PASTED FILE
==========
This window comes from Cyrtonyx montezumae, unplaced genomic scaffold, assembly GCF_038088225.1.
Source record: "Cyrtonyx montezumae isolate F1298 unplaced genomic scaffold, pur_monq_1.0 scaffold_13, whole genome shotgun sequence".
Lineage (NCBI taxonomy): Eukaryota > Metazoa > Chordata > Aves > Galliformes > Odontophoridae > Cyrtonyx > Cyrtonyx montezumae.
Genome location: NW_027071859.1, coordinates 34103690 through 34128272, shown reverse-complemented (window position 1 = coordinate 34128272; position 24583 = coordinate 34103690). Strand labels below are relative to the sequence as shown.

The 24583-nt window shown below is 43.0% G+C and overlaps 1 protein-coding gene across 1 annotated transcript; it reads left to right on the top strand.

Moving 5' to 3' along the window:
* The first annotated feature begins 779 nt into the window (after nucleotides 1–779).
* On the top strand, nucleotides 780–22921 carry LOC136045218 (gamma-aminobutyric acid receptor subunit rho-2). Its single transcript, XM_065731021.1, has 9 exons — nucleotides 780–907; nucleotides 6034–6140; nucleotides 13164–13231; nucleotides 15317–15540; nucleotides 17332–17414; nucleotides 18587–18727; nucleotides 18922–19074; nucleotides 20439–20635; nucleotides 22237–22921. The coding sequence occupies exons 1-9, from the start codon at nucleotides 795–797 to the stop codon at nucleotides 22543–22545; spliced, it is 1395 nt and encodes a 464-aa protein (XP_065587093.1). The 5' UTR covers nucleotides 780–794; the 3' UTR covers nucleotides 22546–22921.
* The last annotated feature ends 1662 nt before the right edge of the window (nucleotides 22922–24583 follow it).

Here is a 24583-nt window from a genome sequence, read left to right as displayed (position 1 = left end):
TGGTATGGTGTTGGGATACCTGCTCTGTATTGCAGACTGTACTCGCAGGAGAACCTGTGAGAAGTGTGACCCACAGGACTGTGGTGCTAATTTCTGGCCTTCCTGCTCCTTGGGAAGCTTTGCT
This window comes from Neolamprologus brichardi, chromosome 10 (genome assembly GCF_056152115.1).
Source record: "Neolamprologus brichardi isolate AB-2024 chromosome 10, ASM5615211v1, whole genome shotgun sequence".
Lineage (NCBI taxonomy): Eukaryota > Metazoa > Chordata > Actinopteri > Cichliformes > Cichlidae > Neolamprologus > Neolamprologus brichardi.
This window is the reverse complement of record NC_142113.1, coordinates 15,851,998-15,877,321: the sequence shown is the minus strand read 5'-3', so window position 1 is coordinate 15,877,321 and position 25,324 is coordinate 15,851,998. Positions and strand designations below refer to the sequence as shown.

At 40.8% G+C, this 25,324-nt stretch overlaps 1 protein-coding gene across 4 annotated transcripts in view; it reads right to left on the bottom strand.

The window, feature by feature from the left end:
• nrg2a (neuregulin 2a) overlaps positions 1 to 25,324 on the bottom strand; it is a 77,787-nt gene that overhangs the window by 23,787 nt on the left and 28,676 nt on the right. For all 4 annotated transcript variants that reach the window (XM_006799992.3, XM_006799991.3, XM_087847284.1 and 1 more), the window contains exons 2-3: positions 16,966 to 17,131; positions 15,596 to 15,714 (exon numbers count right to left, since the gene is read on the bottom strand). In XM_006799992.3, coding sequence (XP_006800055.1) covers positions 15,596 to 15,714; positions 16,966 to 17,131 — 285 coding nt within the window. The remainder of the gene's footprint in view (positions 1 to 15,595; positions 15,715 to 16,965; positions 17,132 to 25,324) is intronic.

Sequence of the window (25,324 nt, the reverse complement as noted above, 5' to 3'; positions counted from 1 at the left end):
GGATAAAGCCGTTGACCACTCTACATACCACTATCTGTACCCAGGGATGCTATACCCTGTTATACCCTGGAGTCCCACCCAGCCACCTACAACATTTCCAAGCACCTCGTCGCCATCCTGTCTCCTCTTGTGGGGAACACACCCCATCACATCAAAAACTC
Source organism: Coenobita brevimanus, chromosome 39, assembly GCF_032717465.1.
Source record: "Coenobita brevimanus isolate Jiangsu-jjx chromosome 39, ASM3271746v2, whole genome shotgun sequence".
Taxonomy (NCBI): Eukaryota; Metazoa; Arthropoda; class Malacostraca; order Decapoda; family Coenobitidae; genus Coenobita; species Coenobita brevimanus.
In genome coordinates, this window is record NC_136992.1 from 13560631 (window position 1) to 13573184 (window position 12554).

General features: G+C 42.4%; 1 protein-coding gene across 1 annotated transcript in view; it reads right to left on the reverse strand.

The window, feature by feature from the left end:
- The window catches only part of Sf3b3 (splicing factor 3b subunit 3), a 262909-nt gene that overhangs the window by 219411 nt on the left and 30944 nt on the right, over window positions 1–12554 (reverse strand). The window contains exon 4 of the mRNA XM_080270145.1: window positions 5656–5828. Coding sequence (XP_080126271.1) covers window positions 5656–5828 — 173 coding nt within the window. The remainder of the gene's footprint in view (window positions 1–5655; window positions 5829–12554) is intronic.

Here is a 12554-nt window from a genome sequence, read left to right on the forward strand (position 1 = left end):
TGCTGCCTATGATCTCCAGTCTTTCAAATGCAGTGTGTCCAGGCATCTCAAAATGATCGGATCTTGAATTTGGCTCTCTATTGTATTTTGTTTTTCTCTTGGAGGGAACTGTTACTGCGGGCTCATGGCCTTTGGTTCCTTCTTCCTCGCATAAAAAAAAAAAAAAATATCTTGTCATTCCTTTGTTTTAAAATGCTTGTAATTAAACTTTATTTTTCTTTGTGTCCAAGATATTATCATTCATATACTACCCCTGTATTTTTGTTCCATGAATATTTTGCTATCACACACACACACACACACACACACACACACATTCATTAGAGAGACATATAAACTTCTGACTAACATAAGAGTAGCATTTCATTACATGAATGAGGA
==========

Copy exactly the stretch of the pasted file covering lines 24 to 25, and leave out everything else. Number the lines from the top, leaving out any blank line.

In genome coordinates, this window is record NC_136992.1 from 13560631 (window position 1) to 13573184 (window position 12554).

General features: G+C 42.4%; 1 protein-coding gene across 1 annotated transcript in view; it reads right to left on the reverse strand.